Perpetuating the Lie About Lone Mothers

    If life were as simple as right-wing think-tanks appear to
    believe, all governments would have to do is slash benefits and cut
    taxes – then watch “feckless” families sink below the water
    line.

    The Centre for Policy Studies has published a report by economics
    professor Robert Rowthorn and analyst Jill Kirby which shows how a
    couple with two children on one average salary of £24,000 pay
    £5,000 more in taxes than they receive in benefits.

    As a result, the average family (at the cut-off point for the child
    element of the child tax credit which would boost income) has
    £55.71 to spend on each member of the household, only £1
    more than the £54 the single parent mother receives per head
    for her family. If the couple split up, and the husband avoids
    maintenance, their joint income increases by more than two-thirds
    to £369 – because of tax changes.

    The report’s authors conclude that the welfare system is turning
    Britain into the single-parent capital of the world. It also
    provides couples with a powerful financial incentive to break up.
    As if that’s how human nature operates.

    First, as an aside, it’s iniquitous that tax credits are used to
    subsidise employers who pay disgracefully low rates. Second,
    teenage pregnancy is a complex issue impossible to reduce to the
    single factor of cash.

    The reasons for the UK’s high rate of teenage pregnancy are well
    known (although clearly not to Rowthorn and Kirby). Among them are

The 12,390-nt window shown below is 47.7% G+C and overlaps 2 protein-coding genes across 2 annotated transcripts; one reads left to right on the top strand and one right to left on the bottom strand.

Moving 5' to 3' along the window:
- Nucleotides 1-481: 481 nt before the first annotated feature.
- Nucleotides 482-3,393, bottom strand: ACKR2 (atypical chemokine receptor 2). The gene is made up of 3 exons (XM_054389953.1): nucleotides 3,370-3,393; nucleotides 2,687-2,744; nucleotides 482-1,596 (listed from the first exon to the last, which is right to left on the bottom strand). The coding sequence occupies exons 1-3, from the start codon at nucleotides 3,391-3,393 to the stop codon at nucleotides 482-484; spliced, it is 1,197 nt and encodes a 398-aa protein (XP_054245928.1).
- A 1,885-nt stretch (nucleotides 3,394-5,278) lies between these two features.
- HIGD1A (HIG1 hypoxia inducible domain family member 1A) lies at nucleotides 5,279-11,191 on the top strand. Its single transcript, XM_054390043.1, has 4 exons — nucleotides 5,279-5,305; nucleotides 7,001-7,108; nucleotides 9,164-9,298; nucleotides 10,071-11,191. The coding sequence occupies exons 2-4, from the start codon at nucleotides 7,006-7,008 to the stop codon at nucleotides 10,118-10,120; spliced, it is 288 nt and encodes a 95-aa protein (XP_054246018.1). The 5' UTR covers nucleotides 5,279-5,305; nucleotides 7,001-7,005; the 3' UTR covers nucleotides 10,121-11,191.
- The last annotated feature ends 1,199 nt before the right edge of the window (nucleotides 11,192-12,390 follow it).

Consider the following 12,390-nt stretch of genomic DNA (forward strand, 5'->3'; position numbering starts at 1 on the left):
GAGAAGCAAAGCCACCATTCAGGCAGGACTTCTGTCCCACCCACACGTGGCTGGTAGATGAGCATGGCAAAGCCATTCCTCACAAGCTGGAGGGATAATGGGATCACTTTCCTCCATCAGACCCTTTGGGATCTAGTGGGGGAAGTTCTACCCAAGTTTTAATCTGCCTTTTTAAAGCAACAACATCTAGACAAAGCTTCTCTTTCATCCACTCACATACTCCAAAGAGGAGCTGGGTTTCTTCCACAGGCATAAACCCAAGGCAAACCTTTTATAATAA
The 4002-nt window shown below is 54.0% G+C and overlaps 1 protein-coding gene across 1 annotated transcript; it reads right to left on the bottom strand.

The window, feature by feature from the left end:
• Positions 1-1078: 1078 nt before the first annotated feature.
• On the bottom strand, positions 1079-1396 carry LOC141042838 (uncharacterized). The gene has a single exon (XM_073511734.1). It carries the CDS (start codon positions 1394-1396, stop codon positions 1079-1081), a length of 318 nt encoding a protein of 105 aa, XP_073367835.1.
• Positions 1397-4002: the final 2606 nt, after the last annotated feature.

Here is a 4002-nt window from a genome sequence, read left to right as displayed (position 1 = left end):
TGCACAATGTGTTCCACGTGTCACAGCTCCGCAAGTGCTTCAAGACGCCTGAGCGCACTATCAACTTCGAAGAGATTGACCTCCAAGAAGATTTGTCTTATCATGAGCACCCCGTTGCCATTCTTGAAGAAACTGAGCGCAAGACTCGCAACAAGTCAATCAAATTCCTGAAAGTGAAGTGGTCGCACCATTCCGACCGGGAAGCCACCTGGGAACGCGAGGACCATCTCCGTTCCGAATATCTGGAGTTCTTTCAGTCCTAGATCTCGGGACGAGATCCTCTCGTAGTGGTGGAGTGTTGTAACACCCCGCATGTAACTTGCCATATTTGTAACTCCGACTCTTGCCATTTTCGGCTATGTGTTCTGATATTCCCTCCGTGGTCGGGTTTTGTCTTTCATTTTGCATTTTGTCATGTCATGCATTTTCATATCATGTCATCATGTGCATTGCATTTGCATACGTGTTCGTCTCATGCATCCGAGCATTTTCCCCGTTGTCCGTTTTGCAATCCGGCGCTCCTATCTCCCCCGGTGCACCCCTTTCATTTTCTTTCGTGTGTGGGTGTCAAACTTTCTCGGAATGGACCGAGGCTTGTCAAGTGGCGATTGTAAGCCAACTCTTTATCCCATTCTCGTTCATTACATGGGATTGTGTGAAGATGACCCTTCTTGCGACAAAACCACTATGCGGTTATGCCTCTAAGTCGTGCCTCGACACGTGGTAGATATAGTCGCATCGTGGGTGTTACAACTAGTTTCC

rotten schools; inadequate family support; abysmal sex education;
    and low aspirations. Boost a young woman’s confidence, invest in
    sustained support and the change is apparent.

    Likewise, a minority of couples may split up to boost their income
    – but Mr and Mrs Average, unlike a single young mother – often also
    have a mortgage. If they separate, their biggest asset is split and
    the far costlier process of maintaining two households begins, so
    the “advantages” rapidly melt away. Ask most adults what
    constitutes a financially adequate family life and they will not
    give the answer that Kirby and Rowthorn imply: divorce and the
    dole.

    The statistic that ought to matter is the one that tells us one
    third of single parents and 5 per cent of couples with children
    live on less than £130 a week. Cutting benefits, as this
    report proposes, is madness. It is rooted in a long-established,
    unthinking and punitive strain in society which accuses those who
    have next to nothing of “loving” the life they lead.

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